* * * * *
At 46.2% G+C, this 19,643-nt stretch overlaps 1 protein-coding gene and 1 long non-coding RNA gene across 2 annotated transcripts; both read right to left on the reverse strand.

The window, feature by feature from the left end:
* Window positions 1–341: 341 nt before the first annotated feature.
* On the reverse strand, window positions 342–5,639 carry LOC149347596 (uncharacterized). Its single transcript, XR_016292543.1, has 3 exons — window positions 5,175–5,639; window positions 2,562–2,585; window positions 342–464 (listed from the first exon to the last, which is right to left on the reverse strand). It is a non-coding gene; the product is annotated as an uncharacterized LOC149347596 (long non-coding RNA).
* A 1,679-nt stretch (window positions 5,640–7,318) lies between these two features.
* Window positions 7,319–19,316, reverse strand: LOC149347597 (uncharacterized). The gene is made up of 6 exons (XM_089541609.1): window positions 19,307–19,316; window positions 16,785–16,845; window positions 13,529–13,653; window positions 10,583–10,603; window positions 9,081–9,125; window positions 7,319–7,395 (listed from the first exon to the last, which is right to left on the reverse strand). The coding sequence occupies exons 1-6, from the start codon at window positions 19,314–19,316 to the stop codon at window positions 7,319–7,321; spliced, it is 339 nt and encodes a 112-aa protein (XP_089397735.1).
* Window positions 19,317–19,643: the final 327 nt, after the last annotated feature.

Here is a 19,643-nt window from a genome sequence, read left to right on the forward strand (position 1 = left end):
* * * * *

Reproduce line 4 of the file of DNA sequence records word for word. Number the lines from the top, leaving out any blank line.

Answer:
* On the reverse strand, window positions 342–5,639 carry LOC149347596 (uncharacterized). Its single transcript, XR_016292543.1, has 3 exons — window positions 5,175–5,639; window positions 2,562–2,585; window positions 342–464 (listed from the first exon to the last, which is right to left on the reverse strand). It is a non-coding gene; the product is annotated as an uncharacterized LOC149347596 (long non-coding RNA).